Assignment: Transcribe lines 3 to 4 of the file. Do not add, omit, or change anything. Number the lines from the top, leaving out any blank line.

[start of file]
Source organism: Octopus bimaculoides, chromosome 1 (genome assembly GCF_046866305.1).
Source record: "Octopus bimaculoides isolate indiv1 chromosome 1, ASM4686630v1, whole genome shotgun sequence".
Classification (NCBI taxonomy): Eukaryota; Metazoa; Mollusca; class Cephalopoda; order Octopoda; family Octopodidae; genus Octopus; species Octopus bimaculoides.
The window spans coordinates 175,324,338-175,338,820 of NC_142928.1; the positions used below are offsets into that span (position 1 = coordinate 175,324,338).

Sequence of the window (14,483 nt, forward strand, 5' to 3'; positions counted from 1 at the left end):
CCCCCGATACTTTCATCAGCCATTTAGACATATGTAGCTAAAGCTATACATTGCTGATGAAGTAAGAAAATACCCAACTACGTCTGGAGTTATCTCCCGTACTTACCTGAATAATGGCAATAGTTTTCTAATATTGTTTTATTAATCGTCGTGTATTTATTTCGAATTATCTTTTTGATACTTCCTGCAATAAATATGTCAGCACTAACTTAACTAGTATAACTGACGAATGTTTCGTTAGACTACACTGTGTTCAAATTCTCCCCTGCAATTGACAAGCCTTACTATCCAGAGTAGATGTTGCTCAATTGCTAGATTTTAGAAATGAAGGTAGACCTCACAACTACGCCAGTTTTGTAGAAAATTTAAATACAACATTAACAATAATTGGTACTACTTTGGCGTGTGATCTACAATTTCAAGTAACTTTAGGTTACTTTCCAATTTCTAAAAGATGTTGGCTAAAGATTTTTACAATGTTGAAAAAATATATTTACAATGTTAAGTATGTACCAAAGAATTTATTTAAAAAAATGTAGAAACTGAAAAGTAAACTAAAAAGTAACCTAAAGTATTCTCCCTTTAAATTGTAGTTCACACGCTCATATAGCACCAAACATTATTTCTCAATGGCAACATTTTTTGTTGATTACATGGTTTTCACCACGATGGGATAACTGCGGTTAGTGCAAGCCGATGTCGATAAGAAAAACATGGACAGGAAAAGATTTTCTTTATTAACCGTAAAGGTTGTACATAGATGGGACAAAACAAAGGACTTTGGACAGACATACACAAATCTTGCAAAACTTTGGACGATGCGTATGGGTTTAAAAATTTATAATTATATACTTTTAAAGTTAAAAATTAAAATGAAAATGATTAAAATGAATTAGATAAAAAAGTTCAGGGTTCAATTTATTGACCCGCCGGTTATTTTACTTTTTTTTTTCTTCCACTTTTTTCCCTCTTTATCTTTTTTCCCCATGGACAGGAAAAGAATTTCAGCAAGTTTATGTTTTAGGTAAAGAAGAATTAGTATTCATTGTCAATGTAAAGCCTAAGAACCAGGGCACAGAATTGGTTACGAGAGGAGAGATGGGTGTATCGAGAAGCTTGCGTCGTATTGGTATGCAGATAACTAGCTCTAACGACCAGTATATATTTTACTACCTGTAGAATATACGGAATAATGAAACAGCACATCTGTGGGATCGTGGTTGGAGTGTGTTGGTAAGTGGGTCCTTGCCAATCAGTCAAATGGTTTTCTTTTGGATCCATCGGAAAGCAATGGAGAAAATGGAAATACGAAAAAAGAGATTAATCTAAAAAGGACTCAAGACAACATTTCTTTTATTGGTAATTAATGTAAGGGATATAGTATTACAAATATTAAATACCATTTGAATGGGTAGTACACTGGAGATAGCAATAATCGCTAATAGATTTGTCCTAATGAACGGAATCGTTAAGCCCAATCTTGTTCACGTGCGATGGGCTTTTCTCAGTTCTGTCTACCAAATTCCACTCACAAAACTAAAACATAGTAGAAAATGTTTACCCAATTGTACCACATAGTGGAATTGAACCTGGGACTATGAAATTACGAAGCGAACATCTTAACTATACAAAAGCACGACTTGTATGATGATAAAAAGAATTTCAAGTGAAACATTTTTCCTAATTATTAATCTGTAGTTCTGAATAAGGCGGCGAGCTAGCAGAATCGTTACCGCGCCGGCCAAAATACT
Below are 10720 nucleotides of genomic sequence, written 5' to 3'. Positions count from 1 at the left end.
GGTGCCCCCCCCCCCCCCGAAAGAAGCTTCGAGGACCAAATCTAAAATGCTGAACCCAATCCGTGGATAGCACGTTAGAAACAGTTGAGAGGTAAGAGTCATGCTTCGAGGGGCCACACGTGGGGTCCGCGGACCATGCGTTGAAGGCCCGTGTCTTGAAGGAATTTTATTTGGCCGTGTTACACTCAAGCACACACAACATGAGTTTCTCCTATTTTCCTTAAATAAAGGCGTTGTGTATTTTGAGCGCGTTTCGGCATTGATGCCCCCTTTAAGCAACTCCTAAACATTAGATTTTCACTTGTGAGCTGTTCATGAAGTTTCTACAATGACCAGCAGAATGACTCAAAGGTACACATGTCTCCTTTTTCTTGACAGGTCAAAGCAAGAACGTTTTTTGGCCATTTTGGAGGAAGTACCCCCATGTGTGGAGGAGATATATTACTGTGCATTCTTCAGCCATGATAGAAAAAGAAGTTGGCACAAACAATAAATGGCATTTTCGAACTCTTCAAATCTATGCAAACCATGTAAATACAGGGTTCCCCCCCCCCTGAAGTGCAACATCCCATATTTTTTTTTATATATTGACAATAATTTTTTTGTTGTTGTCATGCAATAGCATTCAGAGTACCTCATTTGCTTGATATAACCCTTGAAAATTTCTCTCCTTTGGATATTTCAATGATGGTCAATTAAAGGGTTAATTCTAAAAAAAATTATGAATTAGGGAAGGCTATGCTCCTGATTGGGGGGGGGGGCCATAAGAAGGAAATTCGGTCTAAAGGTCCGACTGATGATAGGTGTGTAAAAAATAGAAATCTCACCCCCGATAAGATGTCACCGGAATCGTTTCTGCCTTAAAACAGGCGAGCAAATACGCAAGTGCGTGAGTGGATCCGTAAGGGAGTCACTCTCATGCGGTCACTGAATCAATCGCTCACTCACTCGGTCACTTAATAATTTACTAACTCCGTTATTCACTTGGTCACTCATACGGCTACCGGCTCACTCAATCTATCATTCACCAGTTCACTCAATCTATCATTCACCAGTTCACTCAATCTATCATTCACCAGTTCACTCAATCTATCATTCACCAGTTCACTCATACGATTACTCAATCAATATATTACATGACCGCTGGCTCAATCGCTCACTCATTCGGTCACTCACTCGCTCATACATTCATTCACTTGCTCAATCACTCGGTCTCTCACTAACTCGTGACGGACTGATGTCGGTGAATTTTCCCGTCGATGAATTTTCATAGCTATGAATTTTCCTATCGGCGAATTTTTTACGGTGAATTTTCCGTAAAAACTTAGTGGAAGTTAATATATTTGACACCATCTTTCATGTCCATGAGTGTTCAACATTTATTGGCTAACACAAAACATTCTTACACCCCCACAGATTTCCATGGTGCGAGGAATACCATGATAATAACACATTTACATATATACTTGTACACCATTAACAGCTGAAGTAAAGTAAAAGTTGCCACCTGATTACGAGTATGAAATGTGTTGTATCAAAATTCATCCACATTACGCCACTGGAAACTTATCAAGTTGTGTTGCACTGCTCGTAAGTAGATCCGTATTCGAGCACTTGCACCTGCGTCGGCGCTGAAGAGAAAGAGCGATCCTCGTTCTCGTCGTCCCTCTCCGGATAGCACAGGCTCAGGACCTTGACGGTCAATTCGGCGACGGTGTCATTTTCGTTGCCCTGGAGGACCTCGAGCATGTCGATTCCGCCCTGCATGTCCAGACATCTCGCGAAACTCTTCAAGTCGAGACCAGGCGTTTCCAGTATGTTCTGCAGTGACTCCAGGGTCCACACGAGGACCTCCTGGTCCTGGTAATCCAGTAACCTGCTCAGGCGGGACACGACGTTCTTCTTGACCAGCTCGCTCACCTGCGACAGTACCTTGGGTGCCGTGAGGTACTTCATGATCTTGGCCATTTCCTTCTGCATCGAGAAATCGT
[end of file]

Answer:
Classification (NCBI taxonomy): Eukaryota; Metazoa; Mollusca; class Cephalopoda; order Octopoda; family Octopodidae; genus Octopus; species Octopus bimaculoides.
The window spans coordinates 175,324,338-175,338,820 of NC_142928.1; the positions used below are offsets into that span (position 1 = coordinate 175,324,338).